FVS can take accurate measurements from imagery
Photogrammetry is the scientific process of obtaining reliable information about physical objects and the environment through the processes of recording, measuring and interpreting photographic images.
This very skilled process means we can accurately compare a person or object in CCTV footage against an object of known height.
FVS use the ‘known-scale’ photogrammetry technique, which has been developed from scaling and measuring methods taught by the Joint School of Photographic Interpretation (JSPI). This is a very accurate and tried and tested method, used by photogrammetrists in the Armed Forces and other leading UK forensic imagery companies.
This is how it works — using a known scale, in this case a full-size scale bar, the subject’s height is compared with that of the scale bar in a reconstruction exercise.
FVS typically use a scale bar (pictured below) to obtain measurements, however any object of known dimensions can be used. We have previously used the known length of a London Taxi captured in footage to determine the length of another vehicle that was travelling behind it.
FVS can also accurately plot distances and angles of incedence. In this case (below), FVS were asked to plot the angle and spread pattern of a shotgun fired at a St Neots' nightclub in a 'drive-by' shooting, by plotting the location of holes in the doorframe against the offenders' vehicle as it drove past.
We were also asked to compare the offenders' vehicle with one recovered by police. This involved a reconstruction exercise where the vehicle was driven past the camera to enable a like-for-like comparison.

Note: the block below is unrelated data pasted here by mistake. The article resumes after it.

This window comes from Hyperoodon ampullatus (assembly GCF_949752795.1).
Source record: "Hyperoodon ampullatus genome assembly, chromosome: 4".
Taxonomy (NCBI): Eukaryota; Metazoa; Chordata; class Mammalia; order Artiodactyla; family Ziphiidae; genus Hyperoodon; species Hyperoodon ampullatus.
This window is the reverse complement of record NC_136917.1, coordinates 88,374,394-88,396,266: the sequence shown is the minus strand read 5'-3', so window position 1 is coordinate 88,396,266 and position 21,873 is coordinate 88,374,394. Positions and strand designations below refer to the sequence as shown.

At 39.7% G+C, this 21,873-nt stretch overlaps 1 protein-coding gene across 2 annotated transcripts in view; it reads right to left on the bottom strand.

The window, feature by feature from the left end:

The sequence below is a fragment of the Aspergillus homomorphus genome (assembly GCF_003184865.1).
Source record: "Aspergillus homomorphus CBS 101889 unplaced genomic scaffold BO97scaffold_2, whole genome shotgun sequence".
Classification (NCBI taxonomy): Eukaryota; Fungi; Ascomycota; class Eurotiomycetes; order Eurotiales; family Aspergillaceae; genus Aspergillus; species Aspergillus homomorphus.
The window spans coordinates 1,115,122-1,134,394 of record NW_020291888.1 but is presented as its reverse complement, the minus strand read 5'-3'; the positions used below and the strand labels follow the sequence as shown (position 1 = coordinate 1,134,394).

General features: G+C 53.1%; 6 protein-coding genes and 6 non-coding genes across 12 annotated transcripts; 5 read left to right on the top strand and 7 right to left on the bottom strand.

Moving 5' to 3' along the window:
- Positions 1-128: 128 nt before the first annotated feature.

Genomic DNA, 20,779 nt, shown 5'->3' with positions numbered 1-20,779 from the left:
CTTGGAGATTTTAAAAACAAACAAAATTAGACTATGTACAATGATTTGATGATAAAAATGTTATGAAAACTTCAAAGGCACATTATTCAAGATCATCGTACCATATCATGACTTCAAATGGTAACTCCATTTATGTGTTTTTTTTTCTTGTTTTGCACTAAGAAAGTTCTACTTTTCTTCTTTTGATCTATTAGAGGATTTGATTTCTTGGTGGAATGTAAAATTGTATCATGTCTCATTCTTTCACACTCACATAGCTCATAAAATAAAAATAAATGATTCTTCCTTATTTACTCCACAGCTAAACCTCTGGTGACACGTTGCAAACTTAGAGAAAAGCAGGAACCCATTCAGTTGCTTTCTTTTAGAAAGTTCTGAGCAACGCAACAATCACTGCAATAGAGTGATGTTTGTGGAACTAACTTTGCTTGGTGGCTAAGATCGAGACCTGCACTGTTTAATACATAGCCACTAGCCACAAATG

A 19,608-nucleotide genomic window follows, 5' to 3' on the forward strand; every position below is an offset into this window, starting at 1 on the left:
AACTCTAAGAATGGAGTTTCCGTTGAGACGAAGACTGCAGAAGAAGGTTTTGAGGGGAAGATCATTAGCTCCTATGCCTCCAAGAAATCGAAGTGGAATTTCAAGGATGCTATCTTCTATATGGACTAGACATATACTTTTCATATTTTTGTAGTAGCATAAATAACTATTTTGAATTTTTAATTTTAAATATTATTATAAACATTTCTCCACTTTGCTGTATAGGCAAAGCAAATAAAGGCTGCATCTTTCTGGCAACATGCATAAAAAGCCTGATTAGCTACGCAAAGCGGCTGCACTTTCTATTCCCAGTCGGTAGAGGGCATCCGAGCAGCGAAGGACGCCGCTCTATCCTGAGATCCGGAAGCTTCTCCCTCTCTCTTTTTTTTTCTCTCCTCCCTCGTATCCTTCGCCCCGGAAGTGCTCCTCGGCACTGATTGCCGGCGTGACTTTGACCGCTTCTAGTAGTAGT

How accurate is Photogrammetry?
Height can vary depending on where a person is in their stride and stance, so to counteract this we select images where a person is standing on a straight leg and displaying their full height.
It is also accepted that a person standing bolt upright is unnatural and does not represent their height when standing in relaxed position. All photogrammetrists (and many scientific disciplines) quote a tolerance or ‘margin of error’ in their work. FVS offer a tolerance of +/- 1.5%, which typically provides a range of +/- 1” (one inch).
In practice, this means that a measurement of 5’ 6” +/- 1” means that if a suspect is between 5’5” - 5’7” they would be a possible contender on height and therefore cannot be eliminated. If, for example, the subject's height is obscured by a tall hat we will measure to the eye-line.
Below is a video produced by FVS briefly outlining the procedure.